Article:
The Animal Welfare Of The Faroe Islands: Whaling Tradition
Imagine a world where your tradition and culture are restricted by the uninformed views of others. A world where a happily living group of people face discouragement in preserving their own heritage because of other people’s oppressive actions. Unfortunately, this is a reality for the small and independent population of the Faroe Islands, a self-governing island with 50, 000 inhabitants in the Atlantic Ocean. Ruling an extremely long history, the native people of these islands have lived there for over 1000 years; causing their unique culture to form as result, a thrilling culture where they engage in hunting the local wildlife for celebration and attaining helpful animal products. It is undeniable that the traditional whaling activities of the Faroe Islands are an important landmark for culture and serves helpful economic purposes. As well as holding cultural significance, the activity brings a large benefit in animal products such as food and fats, as well as economic benefits.
Firstly, the Faroese tradition of whaling is very important for preserving the culture of the native people. As the islands are made up of a small population with little relevance on a universal scale, it is undeniable that traditions like these are essential to preserving the culture of the island. If this iconic mark of heritage where to disappear, a large amount of the local people would feel deprived off their cultural pride which they rightfully bear. It’s blatantly immoral to forcefully cancel out a group of people’s traditions which they’ve proudly practiced for over 1000 years. Furthermore, there were initial reasons behind why the Faroese people hunt whales annually, and they still serve to this day.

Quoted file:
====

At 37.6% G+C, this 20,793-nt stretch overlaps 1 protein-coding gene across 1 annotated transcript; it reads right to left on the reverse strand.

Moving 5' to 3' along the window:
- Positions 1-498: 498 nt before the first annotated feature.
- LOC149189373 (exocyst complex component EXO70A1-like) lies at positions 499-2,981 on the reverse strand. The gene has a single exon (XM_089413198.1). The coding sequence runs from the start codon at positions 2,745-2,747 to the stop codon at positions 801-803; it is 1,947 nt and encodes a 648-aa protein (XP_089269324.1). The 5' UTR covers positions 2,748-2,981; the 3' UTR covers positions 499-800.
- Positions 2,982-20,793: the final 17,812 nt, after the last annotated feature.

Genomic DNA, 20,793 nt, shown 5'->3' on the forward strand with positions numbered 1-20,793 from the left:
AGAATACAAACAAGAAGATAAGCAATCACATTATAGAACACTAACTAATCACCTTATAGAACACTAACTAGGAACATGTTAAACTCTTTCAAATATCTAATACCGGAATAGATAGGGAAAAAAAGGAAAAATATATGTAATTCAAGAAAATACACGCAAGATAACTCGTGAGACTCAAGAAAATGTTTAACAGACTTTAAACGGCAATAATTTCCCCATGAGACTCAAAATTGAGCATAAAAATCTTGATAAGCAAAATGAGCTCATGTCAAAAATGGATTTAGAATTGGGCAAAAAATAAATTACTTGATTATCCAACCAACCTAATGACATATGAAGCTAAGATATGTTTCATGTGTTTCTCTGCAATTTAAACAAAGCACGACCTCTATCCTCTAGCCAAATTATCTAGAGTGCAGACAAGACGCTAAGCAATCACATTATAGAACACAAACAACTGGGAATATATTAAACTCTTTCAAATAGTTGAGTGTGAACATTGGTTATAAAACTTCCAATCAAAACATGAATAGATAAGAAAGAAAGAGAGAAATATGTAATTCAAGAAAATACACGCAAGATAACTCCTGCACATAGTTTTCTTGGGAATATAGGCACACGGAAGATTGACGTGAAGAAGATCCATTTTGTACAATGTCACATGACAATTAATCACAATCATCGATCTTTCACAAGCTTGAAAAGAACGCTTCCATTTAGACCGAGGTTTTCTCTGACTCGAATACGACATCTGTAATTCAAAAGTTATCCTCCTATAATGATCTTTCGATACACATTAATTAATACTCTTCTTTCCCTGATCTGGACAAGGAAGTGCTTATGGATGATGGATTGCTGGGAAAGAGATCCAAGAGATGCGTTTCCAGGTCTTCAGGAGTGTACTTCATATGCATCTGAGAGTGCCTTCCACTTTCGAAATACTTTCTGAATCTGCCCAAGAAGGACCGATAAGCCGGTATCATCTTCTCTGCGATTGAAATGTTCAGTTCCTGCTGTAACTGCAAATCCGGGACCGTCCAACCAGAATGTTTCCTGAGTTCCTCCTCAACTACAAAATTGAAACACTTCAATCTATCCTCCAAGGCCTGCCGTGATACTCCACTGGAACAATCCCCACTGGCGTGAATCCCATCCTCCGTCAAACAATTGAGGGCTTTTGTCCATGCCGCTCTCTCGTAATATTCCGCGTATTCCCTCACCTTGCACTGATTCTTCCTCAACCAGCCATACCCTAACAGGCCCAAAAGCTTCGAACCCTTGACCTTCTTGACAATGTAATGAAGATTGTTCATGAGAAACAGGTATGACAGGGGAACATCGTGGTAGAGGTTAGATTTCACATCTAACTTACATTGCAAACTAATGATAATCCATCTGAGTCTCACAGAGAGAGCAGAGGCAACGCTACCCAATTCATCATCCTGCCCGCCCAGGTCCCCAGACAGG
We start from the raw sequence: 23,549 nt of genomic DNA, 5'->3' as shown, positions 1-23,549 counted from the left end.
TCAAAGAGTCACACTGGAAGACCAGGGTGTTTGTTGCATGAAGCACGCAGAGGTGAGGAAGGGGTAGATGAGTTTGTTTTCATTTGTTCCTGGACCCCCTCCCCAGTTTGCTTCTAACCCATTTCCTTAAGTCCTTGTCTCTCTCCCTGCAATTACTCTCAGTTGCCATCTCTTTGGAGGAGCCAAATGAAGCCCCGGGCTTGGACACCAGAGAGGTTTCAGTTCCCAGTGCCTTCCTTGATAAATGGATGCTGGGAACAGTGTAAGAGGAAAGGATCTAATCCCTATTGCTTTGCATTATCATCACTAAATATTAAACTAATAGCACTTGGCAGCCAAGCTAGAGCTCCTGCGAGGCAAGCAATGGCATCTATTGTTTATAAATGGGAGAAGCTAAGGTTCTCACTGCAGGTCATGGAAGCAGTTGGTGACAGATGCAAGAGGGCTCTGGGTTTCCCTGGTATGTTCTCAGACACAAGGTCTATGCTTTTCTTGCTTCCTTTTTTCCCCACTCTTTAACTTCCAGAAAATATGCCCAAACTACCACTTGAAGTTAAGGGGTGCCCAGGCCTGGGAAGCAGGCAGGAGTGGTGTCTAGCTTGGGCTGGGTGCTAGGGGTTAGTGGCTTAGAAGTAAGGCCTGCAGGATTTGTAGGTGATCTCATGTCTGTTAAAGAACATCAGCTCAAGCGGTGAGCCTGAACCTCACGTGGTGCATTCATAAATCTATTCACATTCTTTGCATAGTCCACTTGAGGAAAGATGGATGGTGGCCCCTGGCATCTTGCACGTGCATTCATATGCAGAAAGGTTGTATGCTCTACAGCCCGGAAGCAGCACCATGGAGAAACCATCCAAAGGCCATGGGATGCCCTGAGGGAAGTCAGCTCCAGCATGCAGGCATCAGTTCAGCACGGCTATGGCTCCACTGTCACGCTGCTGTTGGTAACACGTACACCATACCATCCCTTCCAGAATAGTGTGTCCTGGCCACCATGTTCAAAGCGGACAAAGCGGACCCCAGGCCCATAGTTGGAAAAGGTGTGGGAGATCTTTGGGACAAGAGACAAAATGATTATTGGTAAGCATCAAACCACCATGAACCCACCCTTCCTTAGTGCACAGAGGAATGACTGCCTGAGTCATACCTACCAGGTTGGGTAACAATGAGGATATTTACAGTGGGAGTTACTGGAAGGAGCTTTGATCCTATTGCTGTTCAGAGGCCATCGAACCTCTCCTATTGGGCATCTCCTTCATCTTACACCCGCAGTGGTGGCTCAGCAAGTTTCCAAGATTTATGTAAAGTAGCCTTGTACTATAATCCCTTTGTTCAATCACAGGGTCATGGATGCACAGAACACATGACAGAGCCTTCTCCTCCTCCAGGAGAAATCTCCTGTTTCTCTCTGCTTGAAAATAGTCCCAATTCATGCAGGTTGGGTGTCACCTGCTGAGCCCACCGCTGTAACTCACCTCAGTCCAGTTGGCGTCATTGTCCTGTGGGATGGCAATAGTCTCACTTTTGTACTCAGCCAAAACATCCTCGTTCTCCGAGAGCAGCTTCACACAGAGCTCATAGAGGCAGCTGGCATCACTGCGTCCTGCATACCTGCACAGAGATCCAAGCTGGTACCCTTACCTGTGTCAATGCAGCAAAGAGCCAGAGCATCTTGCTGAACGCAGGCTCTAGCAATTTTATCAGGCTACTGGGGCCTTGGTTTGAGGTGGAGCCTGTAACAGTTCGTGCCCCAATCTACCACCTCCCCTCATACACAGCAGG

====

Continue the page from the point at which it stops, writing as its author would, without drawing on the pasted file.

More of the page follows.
This brings me to my next point about how whales serve an important purpose for being hunted around the region of the Faroe Islands. Whales are just like any other animals as they offer highly useful materials such as food and fats which can prove beneficial for the island’s local people. Being a considerably small population, the island lives very independently as they don’t engage in much trade with neighboring countries because they are unable to offer many resources. However, hunting whales offers them a significant amount of animal resources which they would be to use for themselves as well as trade with neighboring countries to boost their own economy.
Of which, the Faroese island’s tradition of whale hunting causes a great benefit to the economy. This is because all the materials the Faroese people gain from whale hunting are viewed as valuable assets. Whale meat is considered an exotic and edible food which is why it’s traded around the world at such a high price. According to ScienceDirect, the vitamins and minerals of whale meat are proven to be much healthier for human consumption compared to the meat of other marine mammals. The low supply and high demand of whale products causes a big economic boost for the local country which further proves why this activity should remain as tradition on the islands.
To conclude, many opposing people may argue that whales are a highly endangered species. While this may be true in some regions of the worlds, this is not the case in the northern Atlantic Ocean where the Faroese islands sit, as the whale population was over 100, 000. When you compare this to the small 1000 whales which are hunted by the Faroese people annually, the population is sustaining and is not endangering the species especially, when the government regulates this rightful tradition.